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Sundance Review: Belle & Sebastian Frontman Stuart Murdoch’s Musical ‘God Help The Girl’

Sundance Review: Belle & Sebastian Frontman Stuart Murdoch's Musical ‘God Help The Girl’

The apogee of cinema that experienced filmmakers have either struggled to make (Steven Soderbergh, Danny Boyle) or tripped over on their first and only attempt (Francis Ford Coppola, Martin Scorsese), the musical has long been a holy grail quest of ambitious filmmaking. Beguiling for its challenging nature and degree of difficulty to pull off, many have tried and many have failed to successfully climb this desired genre-peak. Due to its cultural currency plummeting over the years, finding the finances for such a project is rare, hence a confluence of reasons why audiences seldom see the musicals (Lars Von Trier and Baz Luhrmann come to mind as recent exceptions).

Arguably, the most visual and pure cinema form, it’s ill-advised to attempt a musical without significant preparation, skill, practice and deep understanding of the medium of filmmaking. Which is perhaps why Stuart Murdoch—the frontman/founder of the cherished Scottish orchestral pop band Belle & Sebastian—stumbles so badly with his debut film, the musical “God Help The Girl.”

Often unfairly maligned as “twee as fuck,” it’s true, Belle & Sebastian are often deeply fey and exasperatingly dainty, but the genius of the band—infectious, terrifically constructed pop songs with delicately intimate and insular sensibilities—has always been about turning their most precious qualities into virtues seemingly sung and championed for the disenfranchised beret-wearing art students of the world (for the record, this writer is a fan and always felt they were a spiritual cousin to The Smiths in their affection and tenderness for the misunderstood).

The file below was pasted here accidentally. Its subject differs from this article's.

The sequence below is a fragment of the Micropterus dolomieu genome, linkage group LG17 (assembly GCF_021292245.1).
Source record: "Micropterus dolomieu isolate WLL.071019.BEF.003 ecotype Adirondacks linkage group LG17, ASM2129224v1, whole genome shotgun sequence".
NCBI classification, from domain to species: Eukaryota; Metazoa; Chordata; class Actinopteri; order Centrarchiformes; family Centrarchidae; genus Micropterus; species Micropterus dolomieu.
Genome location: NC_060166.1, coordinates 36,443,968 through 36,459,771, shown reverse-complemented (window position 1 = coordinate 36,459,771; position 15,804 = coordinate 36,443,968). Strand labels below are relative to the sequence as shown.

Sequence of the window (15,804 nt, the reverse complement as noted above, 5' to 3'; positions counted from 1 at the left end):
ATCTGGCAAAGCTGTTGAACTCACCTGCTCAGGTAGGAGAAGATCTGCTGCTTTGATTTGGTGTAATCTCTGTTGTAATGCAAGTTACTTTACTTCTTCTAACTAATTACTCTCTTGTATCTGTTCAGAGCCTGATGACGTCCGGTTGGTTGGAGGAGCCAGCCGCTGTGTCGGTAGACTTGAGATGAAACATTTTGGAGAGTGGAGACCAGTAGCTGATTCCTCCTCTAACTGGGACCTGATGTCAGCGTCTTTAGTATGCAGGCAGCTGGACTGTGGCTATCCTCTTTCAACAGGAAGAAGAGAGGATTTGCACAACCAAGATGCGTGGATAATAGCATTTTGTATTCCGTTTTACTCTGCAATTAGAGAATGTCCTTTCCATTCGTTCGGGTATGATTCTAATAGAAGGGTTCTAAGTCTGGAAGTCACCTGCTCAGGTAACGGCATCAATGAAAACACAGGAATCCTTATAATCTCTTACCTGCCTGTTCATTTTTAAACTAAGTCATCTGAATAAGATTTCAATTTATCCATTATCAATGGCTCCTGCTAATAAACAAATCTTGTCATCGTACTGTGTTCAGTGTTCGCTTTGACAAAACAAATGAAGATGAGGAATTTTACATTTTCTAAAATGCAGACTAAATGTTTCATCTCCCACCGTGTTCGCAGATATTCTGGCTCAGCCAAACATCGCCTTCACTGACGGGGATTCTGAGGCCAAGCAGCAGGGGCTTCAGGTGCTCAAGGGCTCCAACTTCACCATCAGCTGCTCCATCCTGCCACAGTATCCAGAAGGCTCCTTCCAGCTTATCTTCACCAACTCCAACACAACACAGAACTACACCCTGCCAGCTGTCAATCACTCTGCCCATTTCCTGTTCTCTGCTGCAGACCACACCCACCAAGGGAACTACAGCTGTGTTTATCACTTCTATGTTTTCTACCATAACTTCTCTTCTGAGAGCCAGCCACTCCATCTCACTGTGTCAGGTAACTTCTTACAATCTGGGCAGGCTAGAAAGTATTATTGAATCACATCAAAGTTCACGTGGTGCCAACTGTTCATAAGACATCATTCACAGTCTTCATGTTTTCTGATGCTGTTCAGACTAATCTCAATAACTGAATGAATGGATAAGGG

And so, “God Help The Girl” is, in many ways, “Belle & Sebastian: The Movie,” except finding the band’s hyper-gifted and accomplished lead songwriter way out of his depth in grasping the language and grammar of film. Following Eve (Emily Browning), her mental health, self-esteem and failure-to-belong issues, “God Help The Girl” is perhaps akin to “Girl, Interrupted” in its female-in-distress storyline that centers around music. But the love of music and the unearthing of true blue friends help Eve come to defining moments of self-discovery that will help her on her way (if that sounds a little banal that’s because it is). If Belle & Sebastian songs were about the intersection of where mods, rockers, emo kids and more congregated to sing and dance on the streets of Glasgow about the various estrangements of their lives, that might aptly sum up the movie’s backdrop, which finds Eve and her friends forming a band just for the pure art of it.